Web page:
Needless to mention, machines are more likely to out-perform especially when you are overwhelmed. If you are like me, and enjoy spending time with friends and family, then I have the best solution for you..

The iRobot Roomba 960 Robot vacuum seamlessly navigates room to room to clean an entire level of your home, recharging and resuming until the job is done. The Roomba 960 isn’t cheap, but you get your money’s worth, it leaves your floors spotless, and definitely exceed your expectations .

8. Think in others’ perspectives

Have you ever felt humiliated in front of your peers because of a messy house? I hope not.

That’s why when cleaning, don’t forget to shift your perspective from “I’m used to this look” mode to “Would a visitor feel comfy in it” mode.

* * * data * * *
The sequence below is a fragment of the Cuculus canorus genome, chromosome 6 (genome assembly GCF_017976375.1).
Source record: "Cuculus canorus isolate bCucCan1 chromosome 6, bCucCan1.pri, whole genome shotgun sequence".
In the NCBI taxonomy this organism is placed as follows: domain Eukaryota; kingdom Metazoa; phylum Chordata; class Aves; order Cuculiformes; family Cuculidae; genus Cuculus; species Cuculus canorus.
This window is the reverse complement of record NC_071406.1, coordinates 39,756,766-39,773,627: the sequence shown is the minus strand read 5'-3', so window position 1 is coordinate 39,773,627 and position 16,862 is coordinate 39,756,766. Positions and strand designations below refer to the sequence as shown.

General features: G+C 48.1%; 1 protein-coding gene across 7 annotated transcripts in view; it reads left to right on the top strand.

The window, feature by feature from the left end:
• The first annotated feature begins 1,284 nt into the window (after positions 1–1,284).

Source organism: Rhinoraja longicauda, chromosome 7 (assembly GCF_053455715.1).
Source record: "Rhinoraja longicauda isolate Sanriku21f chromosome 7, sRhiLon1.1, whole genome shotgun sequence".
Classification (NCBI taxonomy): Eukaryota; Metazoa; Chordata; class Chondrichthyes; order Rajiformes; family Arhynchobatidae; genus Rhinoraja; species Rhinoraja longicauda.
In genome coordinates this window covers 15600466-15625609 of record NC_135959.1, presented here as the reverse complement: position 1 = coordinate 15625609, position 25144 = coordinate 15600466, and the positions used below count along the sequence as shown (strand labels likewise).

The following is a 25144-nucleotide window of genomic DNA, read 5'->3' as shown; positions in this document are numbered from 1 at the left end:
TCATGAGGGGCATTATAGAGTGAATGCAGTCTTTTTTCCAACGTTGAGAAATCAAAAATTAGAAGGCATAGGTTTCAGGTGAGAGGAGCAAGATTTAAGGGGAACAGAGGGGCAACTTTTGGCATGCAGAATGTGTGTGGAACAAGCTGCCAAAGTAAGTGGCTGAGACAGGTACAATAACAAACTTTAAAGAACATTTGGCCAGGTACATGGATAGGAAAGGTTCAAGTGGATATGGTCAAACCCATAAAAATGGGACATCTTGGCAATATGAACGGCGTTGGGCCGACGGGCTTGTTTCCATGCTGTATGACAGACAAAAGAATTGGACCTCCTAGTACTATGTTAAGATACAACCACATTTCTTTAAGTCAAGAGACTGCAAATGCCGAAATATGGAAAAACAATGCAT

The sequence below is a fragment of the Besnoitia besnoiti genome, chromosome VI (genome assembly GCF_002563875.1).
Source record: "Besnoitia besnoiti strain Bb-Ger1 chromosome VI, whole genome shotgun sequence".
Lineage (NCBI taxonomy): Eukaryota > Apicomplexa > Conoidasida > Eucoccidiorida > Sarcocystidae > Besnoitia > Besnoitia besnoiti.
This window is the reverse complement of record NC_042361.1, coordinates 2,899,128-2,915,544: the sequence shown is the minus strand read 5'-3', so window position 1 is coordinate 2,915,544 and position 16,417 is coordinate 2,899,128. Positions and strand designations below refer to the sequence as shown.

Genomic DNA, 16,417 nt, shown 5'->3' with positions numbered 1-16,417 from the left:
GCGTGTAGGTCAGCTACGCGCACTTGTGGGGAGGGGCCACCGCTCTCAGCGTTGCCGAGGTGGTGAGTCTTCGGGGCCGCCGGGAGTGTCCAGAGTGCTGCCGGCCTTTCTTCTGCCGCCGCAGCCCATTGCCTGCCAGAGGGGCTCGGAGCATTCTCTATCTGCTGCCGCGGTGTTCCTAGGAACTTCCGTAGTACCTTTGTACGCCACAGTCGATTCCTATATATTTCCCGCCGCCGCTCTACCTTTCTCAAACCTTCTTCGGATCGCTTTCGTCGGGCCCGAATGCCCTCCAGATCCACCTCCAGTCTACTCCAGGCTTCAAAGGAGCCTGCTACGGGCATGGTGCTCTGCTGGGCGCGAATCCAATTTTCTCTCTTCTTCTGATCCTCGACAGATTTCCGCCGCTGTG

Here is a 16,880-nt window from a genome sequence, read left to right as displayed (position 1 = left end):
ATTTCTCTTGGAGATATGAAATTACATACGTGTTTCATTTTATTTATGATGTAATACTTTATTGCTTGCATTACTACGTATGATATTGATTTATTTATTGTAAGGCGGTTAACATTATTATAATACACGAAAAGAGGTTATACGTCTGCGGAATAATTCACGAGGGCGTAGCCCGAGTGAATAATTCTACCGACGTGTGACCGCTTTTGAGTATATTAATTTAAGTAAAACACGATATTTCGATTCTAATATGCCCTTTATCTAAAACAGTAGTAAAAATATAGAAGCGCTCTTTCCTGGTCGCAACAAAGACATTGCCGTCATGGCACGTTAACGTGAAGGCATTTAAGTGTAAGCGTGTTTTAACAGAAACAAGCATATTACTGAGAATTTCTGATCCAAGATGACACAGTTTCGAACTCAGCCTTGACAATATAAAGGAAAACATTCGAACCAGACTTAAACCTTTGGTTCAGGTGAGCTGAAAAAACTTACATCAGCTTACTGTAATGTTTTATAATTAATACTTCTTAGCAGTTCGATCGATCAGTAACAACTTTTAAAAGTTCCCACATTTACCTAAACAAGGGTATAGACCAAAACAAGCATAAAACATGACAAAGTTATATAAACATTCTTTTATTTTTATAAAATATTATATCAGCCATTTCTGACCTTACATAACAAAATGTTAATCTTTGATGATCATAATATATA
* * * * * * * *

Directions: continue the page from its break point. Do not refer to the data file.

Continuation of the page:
Just as you don’t want to stay in others’ messy houses, remember that others don’t want the same thing, too.

9. Clean while doing other things

De-cluttering shouldn’t be boring! So, spice it up by doing it simultaneously with your hobby.

You can pop up the speaker and play your Spotify playlist, pick up some trash while watching your favorite K-Drama on Netflix, or sort while laughing with the sitcom you loved on TV.

10. Focus on a spot

Another thing that overwhelms us is thinking about the large space we must tackle. So, you need to be systematic with that, too. You need to pick one area at a time.

Because if you’ll keep on thinking and thinking about how big it is, you will be more anxious. Start doing something, and you will feel better. Anticipating an action is worse than actually doing it.

You might want to clean your living room table first or the things stuck under your bed or the dusty items that you don’t use in the attic or basement. Wherever it is, a single spot goes a long way.

11. Give away your possessions or sell them to shops

They say that it’s better to give than to receive, and it’s absolutely right!

A 2006 study revealed that giving indeed brings us some good vibes!